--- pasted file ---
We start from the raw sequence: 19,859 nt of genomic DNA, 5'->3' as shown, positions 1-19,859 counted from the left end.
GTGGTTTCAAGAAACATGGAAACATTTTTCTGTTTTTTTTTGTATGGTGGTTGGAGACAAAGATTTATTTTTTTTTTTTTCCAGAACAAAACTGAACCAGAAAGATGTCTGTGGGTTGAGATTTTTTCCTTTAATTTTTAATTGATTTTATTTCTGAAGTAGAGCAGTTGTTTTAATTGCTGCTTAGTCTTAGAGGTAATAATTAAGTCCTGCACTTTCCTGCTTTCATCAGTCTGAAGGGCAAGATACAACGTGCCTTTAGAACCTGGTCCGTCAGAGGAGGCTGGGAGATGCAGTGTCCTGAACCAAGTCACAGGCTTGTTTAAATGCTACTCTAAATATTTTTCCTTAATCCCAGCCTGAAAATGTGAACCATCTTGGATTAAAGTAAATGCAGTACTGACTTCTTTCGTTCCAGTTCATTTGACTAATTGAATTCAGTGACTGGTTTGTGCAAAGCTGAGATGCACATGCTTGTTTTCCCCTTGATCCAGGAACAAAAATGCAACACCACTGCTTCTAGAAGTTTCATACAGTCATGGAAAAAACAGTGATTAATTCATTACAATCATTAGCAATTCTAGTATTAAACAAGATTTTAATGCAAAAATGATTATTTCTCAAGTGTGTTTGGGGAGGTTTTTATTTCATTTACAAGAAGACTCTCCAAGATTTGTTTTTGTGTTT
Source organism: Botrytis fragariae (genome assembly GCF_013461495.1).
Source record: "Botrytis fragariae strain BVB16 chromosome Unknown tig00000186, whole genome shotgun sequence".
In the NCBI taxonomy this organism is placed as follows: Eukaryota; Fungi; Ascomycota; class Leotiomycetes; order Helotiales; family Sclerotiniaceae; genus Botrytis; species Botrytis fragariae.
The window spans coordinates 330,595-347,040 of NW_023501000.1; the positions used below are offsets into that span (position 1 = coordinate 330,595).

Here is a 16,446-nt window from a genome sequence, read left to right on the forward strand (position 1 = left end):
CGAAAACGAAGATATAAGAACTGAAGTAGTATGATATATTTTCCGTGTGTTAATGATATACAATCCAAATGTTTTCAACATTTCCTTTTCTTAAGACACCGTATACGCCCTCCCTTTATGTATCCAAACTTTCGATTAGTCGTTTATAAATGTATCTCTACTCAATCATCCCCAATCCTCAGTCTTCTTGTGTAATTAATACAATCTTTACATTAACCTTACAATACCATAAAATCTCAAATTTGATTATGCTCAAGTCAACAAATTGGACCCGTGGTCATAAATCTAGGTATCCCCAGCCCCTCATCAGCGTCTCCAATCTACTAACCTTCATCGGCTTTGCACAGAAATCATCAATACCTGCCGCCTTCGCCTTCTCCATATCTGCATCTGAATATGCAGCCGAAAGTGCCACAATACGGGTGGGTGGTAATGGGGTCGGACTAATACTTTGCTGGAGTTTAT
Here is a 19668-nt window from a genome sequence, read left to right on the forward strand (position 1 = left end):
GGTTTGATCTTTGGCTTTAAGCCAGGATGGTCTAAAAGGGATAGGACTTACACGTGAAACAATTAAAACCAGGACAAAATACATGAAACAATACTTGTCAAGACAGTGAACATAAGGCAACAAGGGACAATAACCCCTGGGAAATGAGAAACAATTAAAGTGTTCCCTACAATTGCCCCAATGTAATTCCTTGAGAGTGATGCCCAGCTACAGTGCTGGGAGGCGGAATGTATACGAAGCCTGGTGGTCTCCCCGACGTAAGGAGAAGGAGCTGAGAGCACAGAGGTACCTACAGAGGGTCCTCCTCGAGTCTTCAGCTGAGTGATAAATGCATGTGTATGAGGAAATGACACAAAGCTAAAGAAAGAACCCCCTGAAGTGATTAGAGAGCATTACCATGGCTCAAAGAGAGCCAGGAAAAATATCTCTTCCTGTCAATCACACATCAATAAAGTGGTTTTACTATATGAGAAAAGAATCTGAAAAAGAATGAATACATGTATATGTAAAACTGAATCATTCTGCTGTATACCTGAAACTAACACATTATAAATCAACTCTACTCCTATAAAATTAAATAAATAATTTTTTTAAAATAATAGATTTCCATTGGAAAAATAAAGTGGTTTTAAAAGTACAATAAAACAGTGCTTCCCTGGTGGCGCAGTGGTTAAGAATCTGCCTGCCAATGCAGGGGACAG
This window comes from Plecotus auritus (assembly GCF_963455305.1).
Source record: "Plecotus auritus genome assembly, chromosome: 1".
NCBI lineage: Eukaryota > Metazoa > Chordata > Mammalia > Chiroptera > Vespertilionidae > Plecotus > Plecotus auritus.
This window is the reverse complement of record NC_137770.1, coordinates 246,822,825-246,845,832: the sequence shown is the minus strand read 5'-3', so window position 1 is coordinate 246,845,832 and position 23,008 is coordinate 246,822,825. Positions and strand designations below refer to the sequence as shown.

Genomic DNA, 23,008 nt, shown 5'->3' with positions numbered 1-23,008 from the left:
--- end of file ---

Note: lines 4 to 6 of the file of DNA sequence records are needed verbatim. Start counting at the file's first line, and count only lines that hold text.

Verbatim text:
Source record: "Botrytis fragariae strain BVB16 chromosome Unknown tig00000186, whole genome shotgun sequence".
In the NCBI taxonomy this organism is placed as follows: Eukaryota; Fungi; Ascomycota; class Leotiomycetes; order Helotiales; family Sclerotiniaceae; genus Botrytis; species Botrytis fragariae.
The window spans coordinates 330,595-347,040 of NW_023501000.1; the positions used below are offsets into that span (position 1 = coordinate 330,595).